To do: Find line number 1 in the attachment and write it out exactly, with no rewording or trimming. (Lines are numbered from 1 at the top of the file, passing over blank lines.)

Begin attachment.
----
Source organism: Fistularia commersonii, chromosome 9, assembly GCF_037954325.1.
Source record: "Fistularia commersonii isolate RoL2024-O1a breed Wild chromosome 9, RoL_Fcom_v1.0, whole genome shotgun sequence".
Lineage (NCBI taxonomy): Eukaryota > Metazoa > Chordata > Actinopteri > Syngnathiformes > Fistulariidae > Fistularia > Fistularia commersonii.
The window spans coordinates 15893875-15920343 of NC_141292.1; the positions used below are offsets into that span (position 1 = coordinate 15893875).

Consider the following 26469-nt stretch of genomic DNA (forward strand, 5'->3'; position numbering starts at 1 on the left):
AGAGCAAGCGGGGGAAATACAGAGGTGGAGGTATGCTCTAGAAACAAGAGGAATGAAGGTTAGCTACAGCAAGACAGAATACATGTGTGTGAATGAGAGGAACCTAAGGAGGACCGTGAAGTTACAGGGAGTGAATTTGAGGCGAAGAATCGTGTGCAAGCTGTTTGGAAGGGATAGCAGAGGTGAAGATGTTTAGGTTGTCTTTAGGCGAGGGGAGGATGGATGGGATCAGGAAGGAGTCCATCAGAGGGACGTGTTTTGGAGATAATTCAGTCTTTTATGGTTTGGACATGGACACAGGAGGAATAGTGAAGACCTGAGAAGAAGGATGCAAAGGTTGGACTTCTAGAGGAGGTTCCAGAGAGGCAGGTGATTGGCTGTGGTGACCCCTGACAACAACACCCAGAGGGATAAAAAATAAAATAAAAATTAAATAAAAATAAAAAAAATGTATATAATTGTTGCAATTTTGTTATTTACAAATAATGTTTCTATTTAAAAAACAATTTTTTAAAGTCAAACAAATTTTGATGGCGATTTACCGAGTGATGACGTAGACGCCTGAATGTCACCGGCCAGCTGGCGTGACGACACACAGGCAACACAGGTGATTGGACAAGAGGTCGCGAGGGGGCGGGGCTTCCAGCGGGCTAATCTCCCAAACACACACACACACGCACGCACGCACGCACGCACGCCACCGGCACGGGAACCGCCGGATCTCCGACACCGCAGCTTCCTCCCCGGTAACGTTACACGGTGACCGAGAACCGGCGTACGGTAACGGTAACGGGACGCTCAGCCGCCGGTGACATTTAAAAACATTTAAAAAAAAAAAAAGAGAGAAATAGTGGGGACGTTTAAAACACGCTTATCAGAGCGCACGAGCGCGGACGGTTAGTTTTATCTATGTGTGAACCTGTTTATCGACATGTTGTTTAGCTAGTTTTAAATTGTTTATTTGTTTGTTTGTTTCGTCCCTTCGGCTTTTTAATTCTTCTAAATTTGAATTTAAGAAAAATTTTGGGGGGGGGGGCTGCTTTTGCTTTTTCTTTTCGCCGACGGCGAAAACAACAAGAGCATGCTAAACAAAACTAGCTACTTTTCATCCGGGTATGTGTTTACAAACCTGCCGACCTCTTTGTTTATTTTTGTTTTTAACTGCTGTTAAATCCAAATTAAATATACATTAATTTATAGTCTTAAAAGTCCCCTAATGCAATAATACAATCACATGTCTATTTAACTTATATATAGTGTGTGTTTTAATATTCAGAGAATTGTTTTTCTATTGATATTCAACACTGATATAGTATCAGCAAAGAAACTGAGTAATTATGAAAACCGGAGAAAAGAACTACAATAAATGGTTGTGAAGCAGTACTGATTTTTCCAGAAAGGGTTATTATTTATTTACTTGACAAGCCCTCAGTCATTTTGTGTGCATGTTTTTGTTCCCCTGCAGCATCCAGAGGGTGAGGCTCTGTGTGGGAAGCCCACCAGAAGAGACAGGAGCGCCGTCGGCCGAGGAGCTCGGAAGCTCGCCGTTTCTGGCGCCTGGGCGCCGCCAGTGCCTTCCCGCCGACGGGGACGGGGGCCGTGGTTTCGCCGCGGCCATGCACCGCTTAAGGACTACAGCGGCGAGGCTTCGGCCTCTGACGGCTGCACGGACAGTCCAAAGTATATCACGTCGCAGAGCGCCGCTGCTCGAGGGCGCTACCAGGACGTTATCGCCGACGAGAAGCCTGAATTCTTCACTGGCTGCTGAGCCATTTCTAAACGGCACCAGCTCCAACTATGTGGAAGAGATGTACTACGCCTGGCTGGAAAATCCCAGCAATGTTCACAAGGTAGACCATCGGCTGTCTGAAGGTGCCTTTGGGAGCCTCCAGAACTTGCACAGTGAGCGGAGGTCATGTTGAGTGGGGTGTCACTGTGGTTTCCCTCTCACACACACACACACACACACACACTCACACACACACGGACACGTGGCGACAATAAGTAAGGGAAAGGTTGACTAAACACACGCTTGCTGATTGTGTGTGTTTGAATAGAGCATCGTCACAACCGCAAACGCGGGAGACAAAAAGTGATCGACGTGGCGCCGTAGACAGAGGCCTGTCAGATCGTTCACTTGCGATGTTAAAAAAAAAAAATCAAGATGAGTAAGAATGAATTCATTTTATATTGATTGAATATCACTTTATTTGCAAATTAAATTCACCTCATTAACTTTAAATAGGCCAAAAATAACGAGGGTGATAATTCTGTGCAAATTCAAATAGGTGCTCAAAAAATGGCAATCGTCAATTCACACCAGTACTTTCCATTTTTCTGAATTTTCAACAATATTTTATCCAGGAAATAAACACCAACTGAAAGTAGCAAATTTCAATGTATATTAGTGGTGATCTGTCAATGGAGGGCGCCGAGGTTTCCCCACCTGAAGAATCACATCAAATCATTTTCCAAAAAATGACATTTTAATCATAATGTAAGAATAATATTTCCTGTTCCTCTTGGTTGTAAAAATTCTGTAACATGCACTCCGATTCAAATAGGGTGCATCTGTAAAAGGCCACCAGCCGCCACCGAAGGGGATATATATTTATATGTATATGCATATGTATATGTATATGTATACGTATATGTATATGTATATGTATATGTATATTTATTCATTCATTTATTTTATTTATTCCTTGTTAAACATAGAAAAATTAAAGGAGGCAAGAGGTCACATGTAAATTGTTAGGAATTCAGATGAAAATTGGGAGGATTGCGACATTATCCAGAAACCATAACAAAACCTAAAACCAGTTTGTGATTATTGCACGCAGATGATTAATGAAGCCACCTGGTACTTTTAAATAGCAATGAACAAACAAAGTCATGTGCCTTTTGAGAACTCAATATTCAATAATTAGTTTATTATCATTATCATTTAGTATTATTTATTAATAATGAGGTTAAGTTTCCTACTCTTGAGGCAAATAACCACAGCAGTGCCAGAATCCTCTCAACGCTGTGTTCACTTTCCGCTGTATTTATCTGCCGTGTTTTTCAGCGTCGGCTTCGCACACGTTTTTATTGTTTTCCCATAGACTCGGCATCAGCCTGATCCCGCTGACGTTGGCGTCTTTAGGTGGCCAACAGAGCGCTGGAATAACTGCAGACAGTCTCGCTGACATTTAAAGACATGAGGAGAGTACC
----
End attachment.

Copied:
Source organism: Fistularia commersonii, chromosome 9, assembly GCF_037954325.1.